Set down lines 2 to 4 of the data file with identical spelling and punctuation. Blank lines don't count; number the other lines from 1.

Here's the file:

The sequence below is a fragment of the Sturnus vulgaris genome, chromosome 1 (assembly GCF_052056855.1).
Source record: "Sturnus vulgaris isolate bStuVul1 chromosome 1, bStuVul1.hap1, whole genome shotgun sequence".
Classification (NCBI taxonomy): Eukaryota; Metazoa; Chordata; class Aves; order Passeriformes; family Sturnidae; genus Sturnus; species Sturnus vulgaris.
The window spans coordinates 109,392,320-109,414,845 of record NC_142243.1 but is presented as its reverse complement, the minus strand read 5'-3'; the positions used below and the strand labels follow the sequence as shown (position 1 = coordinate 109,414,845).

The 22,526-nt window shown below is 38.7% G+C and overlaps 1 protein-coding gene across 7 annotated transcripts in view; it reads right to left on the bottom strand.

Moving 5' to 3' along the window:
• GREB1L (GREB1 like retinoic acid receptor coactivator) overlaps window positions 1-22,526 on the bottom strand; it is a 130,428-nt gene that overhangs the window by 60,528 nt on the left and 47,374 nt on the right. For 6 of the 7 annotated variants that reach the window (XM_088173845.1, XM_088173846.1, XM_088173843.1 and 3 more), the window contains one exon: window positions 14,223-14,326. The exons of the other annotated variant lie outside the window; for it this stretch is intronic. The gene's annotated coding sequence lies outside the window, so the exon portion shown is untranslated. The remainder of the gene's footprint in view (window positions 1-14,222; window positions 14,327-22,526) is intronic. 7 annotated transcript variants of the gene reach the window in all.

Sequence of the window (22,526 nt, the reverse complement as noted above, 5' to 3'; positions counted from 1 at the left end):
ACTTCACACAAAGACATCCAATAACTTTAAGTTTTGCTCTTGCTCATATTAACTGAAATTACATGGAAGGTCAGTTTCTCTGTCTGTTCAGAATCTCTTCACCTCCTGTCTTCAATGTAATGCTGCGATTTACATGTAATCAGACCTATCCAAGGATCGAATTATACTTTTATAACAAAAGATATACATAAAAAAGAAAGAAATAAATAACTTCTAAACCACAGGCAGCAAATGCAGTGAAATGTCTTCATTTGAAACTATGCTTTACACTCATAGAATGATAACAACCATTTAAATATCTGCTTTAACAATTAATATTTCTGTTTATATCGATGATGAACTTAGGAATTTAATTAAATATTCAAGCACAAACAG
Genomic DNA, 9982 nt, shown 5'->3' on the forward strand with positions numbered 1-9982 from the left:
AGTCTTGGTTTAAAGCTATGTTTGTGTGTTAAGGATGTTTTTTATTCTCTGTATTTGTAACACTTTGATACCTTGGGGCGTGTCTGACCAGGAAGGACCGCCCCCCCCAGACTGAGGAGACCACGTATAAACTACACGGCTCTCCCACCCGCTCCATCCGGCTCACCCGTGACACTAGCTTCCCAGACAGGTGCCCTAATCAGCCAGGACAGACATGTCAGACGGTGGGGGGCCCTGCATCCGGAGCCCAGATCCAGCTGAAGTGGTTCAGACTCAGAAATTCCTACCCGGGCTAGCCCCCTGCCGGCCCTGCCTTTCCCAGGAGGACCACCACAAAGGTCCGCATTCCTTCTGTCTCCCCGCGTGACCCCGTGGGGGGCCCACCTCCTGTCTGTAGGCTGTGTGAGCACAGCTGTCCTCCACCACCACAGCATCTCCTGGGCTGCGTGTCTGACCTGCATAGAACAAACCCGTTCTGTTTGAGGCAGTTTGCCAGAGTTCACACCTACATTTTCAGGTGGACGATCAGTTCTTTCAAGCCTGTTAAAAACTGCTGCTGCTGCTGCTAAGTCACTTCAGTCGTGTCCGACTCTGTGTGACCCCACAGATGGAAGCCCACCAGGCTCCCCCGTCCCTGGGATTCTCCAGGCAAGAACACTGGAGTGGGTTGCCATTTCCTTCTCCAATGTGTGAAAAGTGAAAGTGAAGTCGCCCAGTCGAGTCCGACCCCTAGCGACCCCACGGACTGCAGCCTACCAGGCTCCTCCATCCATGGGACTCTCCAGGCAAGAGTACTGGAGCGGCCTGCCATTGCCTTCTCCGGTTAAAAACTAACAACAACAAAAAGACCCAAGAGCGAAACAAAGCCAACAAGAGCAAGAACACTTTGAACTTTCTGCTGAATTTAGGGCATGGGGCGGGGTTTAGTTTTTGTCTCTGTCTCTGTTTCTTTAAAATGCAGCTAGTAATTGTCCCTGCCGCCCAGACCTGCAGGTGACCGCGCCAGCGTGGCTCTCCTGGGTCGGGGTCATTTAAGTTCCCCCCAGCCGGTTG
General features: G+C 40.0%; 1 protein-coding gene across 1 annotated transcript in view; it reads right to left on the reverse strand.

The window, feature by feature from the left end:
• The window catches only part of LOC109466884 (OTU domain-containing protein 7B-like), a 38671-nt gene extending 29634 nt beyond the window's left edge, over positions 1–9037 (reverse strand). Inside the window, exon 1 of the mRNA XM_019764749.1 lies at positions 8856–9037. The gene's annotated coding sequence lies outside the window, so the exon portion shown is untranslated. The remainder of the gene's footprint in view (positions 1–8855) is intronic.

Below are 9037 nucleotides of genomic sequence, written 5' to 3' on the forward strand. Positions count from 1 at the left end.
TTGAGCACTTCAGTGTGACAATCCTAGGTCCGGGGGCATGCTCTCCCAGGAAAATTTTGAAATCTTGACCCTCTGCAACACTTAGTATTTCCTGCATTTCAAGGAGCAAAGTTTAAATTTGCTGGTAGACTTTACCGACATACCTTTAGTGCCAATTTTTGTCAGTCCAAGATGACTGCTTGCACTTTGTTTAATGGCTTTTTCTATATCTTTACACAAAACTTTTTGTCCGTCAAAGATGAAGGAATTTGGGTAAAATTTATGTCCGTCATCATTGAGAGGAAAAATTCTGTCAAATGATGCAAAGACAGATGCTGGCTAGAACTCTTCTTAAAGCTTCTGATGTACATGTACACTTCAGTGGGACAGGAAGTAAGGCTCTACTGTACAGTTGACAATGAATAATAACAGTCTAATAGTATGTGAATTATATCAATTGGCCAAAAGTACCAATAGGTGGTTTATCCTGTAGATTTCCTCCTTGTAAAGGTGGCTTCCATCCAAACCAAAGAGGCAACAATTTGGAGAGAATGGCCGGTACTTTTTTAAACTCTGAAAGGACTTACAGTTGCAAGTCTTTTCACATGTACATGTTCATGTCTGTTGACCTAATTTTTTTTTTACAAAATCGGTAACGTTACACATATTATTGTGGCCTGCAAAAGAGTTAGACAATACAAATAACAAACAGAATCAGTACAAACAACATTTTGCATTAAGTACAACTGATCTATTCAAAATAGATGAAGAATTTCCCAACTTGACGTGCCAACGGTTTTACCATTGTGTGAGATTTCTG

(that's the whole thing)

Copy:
Source record: "Sturnus vulgaris isolate bStuVul1 chromosome 1, bStuVul1.hap1, whole genome shotgun sequence".
Classification (NCBI taxonomy): Eukaryota; Metazoa; Chordata; class Aves; order Passeriformes; family Sturnidae; genus Sturnus; species Sturnus vulgaris.
The window spans coordinates 109,392,320-109,414,845 of record NC_142243.1 but is presented as its reverse complement, the minus strand read 5'-3'; the positions used below and the strand labels follow the sequence as shown (position 1 = coordinate 109,414,845).